FARMINGTON — Shock and concern rattled local residents as radio broadcasts announced the Japanese attack at Pearl Harbor on Dec. 7, 1941.

“Everything was so far away, but it affected so many things we cared about,” said Harry McDowell, formerly of Princeton and now a resident of Pinewood Terrace in Farmington. “Hardly anyone knew where Pearl Harbor was. Few had ever been there.”

McDowell, 98, and his wife, Ida Miller McDowell, formerly of Wilton, and twin daughters were enjoying a family dinner with his parents that Sunday when the announcement came over the radio, he said.

A junior in high school at the time, Betty Alexander Houle, 92, of Jay was traveling with friends to Rangeley during a bad snowstorm when it came over the radio. It was shocking, she said.

Life changed as Americans were thrown into war and realized they were vulnerable to attack.

According to the Franklin Journal on Dec. 12, 1941, Franklin County air observers were ordered on alert by New York headquarters.  

McDowell served as an air raid warden, an official in charge of lining up people to watch and record planes coming into Bangor from the east, he said. Princeton, in Washington County, set up a 24-hour watch on a hill.

“They were afraid of invasions by air,” he said. “They wanted us to identify the planes if we could.”

Houle, who grew up in Farmington, also learned to spot planes and was one of several residents who watched them from the top of the Community Center, she said. People became even more involved after German submarines were spotted in Portland Harbor, she said.

“Back then, you didn’t think they could ever find you,” she said. “But they can find a way. It is like our concerns about terrorists today.”

The Franklin Journal in the Dec. 19, 1941, issue reported Farmington’s first Spy Scare when an employee in a local electrical store called Sheriff Earl Hawkens to report “a (Japanese man) had tried to purchase copper wire,” according to the story.  

“Now, to begin with, a (Japanese man) in Farmington is something novel, and a (Japanese man) trying to buy copper wire in Farmington is still more so,” according to the article.

The sheriff located the man on a ladder fixing an electrical sign for another store.

“Tactfully, the sheriff inquired if he originated in Japan. Testily, the (Asian) individual told the officer that he was a cheerful (Chinese man) from Waterville who fixed electrical signs,” the story stated.

In that same issue, just a couple of weeks after war declarations, a large advertisement from Morton Motor Co., then in downtown Farmington, encouraged readers to take part in national defense, either by serving the country in the military, working in defense-involved production or by buying defense savings bonds and stamps.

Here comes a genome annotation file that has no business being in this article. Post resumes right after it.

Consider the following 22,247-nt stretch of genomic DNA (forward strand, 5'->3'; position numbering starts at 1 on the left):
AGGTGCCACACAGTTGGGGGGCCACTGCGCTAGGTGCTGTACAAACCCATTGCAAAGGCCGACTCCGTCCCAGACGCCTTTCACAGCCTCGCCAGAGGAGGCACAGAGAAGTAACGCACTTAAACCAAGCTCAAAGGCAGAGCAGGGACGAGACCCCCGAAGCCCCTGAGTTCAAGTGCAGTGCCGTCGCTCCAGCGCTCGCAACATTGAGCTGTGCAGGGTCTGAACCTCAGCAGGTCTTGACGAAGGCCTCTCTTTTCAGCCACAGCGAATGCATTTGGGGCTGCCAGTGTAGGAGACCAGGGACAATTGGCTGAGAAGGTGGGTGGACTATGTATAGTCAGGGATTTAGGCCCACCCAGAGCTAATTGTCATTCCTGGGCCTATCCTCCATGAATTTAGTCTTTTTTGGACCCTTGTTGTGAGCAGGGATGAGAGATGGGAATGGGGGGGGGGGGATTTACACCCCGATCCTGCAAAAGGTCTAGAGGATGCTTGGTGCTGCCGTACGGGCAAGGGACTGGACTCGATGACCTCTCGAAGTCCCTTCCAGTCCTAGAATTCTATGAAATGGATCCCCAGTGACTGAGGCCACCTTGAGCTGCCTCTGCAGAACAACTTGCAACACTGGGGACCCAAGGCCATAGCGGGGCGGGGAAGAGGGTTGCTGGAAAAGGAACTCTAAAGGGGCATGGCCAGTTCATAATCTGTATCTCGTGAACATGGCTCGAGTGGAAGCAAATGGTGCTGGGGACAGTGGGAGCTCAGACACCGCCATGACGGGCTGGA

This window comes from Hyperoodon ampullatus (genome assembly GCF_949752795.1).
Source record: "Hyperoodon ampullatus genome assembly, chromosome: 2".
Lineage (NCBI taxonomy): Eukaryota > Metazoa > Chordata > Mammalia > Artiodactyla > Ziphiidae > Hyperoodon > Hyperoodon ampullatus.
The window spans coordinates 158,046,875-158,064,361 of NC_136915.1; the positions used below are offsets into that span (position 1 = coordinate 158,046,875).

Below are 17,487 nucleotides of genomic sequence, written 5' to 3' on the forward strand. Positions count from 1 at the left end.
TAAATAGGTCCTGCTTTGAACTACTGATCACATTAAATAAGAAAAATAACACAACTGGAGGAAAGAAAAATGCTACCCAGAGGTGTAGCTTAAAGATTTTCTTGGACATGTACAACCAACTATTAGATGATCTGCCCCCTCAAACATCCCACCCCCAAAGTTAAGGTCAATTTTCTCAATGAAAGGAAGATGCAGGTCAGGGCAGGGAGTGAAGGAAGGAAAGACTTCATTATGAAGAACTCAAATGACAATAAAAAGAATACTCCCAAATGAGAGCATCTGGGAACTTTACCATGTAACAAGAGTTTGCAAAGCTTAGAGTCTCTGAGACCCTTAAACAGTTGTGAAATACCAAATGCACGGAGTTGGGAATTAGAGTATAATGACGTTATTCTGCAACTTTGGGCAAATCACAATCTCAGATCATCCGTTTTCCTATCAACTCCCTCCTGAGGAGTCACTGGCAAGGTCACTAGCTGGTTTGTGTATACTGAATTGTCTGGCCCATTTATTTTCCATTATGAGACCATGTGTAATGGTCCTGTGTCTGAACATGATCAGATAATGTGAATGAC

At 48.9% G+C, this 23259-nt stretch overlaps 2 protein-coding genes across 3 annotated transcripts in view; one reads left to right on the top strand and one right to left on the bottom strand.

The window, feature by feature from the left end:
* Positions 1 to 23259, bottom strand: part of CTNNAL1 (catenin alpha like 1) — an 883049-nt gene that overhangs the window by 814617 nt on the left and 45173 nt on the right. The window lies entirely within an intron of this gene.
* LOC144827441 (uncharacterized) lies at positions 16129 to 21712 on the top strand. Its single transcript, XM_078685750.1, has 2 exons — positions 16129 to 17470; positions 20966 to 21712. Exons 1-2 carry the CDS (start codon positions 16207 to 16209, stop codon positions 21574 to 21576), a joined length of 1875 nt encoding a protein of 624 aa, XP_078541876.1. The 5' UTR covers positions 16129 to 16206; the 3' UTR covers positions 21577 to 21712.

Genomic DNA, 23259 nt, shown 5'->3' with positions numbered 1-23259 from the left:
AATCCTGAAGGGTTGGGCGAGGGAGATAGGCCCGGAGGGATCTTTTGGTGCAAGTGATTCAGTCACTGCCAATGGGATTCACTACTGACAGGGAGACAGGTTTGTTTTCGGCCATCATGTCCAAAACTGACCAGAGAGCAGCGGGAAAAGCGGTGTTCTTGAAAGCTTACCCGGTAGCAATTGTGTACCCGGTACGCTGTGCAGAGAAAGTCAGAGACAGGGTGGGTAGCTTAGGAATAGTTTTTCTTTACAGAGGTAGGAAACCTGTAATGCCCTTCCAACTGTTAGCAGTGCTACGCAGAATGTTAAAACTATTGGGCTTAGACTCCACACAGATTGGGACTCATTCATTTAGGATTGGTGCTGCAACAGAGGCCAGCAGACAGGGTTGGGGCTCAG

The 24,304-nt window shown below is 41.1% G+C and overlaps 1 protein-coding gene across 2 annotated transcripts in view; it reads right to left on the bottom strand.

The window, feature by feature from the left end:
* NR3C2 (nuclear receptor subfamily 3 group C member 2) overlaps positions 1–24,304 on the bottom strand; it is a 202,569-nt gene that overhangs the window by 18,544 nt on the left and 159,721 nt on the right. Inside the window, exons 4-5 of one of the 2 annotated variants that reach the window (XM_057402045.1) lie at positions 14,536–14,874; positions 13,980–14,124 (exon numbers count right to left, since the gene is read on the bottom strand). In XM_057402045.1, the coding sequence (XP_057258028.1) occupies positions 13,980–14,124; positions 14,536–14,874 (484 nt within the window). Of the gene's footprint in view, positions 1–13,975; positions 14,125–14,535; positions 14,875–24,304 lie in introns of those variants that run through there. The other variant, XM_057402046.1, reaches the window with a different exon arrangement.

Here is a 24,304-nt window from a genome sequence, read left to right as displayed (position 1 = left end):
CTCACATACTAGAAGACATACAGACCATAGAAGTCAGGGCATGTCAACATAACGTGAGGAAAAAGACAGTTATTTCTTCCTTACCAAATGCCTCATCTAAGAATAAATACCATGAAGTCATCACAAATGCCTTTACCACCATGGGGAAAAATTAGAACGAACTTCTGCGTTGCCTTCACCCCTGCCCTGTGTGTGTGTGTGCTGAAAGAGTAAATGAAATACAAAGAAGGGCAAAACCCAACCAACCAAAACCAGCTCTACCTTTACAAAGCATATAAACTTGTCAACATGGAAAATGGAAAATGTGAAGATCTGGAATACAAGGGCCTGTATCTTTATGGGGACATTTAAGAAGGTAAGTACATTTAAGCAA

“We are cooperating with the government and can sell no tires or tubes until after Dec. 22,” the advertisement read. Rules from the government were expected after that date. “Be careful with tires so all the rubber possible can be used for defense purposes. Keep ’em flying.”

Garage and car sales owner Lloyd B. Morton chaired the Sales of Defense Bonds and Stamp Committee for Franklin County. By Dec. 30 of that same month, the paper reported nearly half a million dollars raised from sales in Farmington and Wilton. The county’s largest manufacturers were solicited. Some set up employee purchase of bonds by payroll deduction.

People were soon asked to conserve in other areas.

“It was difficult to get the food we should have sold,” McDowell said, referring to the IGA food store he owned with his father.  

McDowell served on the rationing committee in Princeton. Meat, coffee, sugar and gas sales were all regulated by coupon books, which contained stamps for the items, he said.

His father went on to work in the shipyards in Portland, leaving Harry to cover the store. McDowell received deferrals from the draft as the father of three children under the age of 5 and a store owner until 1944 when his number came up, he said. 

“Men were scarce after the draft,” he said.

Meetings were set up for discussions of “precautionary measures and ways to assist in defense,” according to a Dec. 23, 1941, paper. Over 200 attended Jay’s civil defense meeting where they were told not to do anything about blackouts or air raid precaution work until instructed by state authorities, according to the paper.

Farmington residents were encouraged to take more interest in civil defense in a front page story in the Dec. 26, 1941, issue of the Franklin Journal.

“To be sure, the war is being fought a long ways from Farmington but with modern methods of aerial warfare, bombs could be dropped on rooftops of the ‘cleanest and best town in New England’ by the Axis powers. “No one is safe today,” the article stated.

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75th anniversary Pearl Harbor Service 

  • When: Noon Wednesday, Dec. 7
  • Where: Center Bridge, Farmington

Coverage: Handful of Pearl Harbor survivors still alive in Maine  Jay man recalls visit to Pearl Harbor  | Machias Pearl Harbor survivor returns for 75th anniversary  | How The Associated Press reported the Pearl Harbor attack | Pearl Harbor united Americans like no other event in our history


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